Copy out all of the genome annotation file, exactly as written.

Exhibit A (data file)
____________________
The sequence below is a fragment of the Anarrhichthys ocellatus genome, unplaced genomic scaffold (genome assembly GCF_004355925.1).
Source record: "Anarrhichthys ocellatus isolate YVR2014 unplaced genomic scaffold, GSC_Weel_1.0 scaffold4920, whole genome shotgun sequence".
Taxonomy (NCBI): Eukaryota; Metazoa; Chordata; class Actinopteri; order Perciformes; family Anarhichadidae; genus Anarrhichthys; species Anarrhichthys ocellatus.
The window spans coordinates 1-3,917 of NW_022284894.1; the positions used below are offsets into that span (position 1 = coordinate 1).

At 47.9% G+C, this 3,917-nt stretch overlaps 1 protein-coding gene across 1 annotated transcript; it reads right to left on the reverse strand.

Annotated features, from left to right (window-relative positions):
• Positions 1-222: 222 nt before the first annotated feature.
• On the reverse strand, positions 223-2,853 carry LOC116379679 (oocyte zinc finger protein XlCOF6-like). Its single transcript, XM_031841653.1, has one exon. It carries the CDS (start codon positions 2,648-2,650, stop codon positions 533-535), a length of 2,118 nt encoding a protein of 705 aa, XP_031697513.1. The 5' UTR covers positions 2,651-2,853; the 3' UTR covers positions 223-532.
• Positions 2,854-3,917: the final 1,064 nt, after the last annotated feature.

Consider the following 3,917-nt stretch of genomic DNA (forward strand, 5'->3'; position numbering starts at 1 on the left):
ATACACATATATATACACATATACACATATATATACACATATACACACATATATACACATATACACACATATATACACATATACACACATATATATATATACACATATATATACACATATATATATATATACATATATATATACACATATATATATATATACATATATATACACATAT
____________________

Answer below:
The sequence below is a fragment of the Anarrhichthys ocellatus genome, unplaced genomic scaffold (genome assembly GCF_004355925.1).
Source record: "Anarrhichthys ocellatus isolate YVR2014 unplaced genomic scaffold, GSC_Weel_1.0 scaffold4920, whole genome shotgun sequence".
Taxonomy (NCBI): Eukaryota; Metazoa; Chordata; class Actinopteri; order Perciformes; family Anarhichadidae; genus Anarrhichthys; species Anarrhichthys ocellatus.
The window spans coordinates 1-3,917 of NW_022284894.1; the positions used below are offsets into that span (position 1 = coordinate 1).

At 47.9% G+C, this 3,917-nt stretch overlaps 1 protein-coding gene across 1 annotated transcript; it reads right to left on the reverse strand.

Annotated features, from left to right (window-relative positions):
• Positions 1-222: 222 nt before the first annotated feature.
• On the reverse strand, positions 223-2,853 carry LOC116379679 (oocyte zinc finger protein XlCOF6-like). Its single transcript, XM_031841653.1, has one exon. It carries the CDS (start codon positions 2,648-2,650, stop codon positions 533-535), a length of 2,118 nt encoding a protein of 705 aa, XP_031697513.1. The 5' UTR covers positions 2,651-2,853; the 3' UTR covers positions 223-532.
• Positions 2,854-3,917: the final 1,064 nt, after the last annotated feature.

Consider the following 3,917-nt stretch of genomic DNA (forward strand, 5'->3'; position numbering starts at 1 on the left):
ATACACATATATATACACATATACACATATATATACACATATACACACATATATACACATATACACACATATATACACATATACACACATATATATATATACACATATATATACACATATATATATATATACATATATATATACACATATATATATATATACATATATATACACATAT